We've heard what Apple has to say, now it's time for the benchmarks to do the talking. The numbers quoted by Apple of "three times better performance" and "better than 98 percent of Windows laptops sold in the past 12 months" might be correct if certain constraints are met, but now the new M1 Macs are proving their potential in the first independent tests.

And to confirm Apple's basic statement: The new computers with SoCs based on ARM are fast, damn fast.

The new MacBook Air M1 registered about 1,687 points in the single-core test and 7,433 points in the multi-core benchmark on Geekbench. For comparison: a 16in Macbook Pro from 2019 with an Intel Core i9 achieves 1,096 and 6,870 points, respectively.

If Apple's new entry-level notebook beats the previous high-end model it all looks very promising.

But there is more, even the Mac Pro in the basic configuration loses in Geekbench single core against the new MacBook Air with just 1,024 points. In the multi-core test, the Tower of Power is still ahead with 7,989 points though.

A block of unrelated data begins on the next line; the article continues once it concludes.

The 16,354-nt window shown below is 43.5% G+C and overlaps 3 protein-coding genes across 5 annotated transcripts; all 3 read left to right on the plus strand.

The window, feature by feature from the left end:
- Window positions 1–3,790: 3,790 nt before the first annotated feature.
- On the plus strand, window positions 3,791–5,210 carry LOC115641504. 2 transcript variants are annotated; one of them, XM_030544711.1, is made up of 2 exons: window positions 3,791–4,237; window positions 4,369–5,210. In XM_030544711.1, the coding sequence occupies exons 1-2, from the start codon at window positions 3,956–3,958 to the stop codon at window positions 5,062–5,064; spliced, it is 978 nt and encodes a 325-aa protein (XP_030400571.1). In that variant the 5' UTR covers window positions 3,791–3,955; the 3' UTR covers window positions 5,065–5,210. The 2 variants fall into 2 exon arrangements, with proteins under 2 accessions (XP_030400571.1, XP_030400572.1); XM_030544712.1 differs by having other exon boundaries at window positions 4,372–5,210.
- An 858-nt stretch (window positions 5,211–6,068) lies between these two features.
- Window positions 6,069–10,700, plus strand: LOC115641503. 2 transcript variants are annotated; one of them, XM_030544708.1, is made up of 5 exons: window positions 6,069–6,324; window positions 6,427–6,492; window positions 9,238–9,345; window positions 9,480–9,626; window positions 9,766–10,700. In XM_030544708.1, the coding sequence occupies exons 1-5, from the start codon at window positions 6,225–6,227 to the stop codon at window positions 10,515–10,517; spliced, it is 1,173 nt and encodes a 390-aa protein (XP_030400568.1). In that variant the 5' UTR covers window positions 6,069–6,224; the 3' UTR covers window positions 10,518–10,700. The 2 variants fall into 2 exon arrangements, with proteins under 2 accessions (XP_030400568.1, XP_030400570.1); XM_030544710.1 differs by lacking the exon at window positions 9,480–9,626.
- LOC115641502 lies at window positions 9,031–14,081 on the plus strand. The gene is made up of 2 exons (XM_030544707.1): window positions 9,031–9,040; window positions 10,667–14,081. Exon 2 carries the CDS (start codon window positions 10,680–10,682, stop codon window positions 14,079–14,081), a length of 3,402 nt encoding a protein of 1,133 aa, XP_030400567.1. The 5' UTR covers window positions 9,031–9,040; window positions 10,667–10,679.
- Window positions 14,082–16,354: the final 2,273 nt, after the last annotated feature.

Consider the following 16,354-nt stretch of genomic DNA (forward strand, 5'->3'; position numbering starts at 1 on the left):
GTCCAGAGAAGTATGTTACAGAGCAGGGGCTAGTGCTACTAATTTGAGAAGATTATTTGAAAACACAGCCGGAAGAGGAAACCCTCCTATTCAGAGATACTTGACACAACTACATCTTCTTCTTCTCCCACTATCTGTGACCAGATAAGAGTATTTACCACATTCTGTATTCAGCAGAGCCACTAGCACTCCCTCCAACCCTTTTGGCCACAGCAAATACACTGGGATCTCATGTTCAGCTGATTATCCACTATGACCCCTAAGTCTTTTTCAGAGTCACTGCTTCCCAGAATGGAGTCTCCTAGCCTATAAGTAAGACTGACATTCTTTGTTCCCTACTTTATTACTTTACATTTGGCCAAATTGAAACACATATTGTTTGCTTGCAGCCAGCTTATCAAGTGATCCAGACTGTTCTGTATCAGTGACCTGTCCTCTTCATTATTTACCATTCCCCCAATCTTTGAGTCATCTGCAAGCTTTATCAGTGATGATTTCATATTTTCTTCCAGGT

One can now look forward to the benchmarks of the 13in MacBook Pro M1 and Mac mini M1, which, in unlike the MacBook Air M1 use fans and therefore can probably be pushed a tad further. The SoC is the same except for one less graphics core in the MacBook Air.

Read: How good is Apple's M1 chip really? and Apple's M1 - is it really '3X as fast'?  We also compare the M1 MacBook Pro and the 2.0GHz MacBook Pro.

Plus, the first reviews are in and they are positive. Read: New M1 Macs getting rave reviews.

This article originally appeared on Macwelt. Translation by Karen Haslam.